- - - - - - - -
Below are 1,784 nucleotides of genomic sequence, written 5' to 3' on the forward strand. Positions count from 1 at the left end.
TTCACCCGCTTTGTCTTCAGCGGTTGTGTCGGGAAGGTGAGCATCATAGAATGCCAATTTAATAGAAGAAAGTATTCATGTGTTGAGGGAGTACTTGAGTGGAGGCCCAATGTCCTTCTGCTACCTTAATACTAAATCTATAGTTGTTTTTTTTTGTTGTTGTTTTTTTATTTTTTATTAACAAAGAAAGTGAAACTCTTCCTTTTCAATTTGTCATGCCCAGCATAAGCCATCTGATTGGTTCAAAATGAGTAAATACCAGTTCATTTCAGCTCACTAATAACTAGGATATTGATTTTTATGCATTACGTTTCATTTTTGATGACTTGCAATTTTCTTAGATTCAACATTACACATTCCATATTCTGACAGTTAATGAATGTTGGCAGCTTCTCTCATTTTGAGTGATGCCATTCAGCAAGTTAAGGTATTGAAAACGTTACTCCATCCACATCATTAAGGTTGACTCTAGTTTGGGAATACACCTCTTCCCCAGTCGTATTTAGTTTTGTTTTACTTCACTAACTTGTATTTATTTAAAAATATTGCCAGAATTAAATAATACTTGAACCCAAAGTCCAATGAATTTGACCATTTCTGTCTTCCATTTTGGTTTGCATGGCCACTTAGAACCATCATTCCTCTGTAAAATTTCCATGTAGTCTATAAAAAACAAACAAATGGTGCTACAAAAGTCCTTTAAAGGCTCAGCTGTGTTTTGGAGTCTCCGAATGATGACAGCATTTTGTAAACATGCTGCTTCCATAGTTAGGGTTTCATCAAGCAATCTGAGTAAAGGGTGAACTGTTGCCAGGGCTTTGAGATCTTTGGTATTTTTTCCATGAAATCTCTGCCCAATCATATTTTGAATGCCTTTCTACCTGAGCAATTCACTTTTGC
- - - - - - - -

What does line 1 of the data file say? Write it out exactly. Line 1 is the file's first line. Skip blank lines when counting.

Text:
Below are 1,784 nucleotides of genomic sequence, written 5' to 3' on the forward strand. Positions count from 1 at the left end.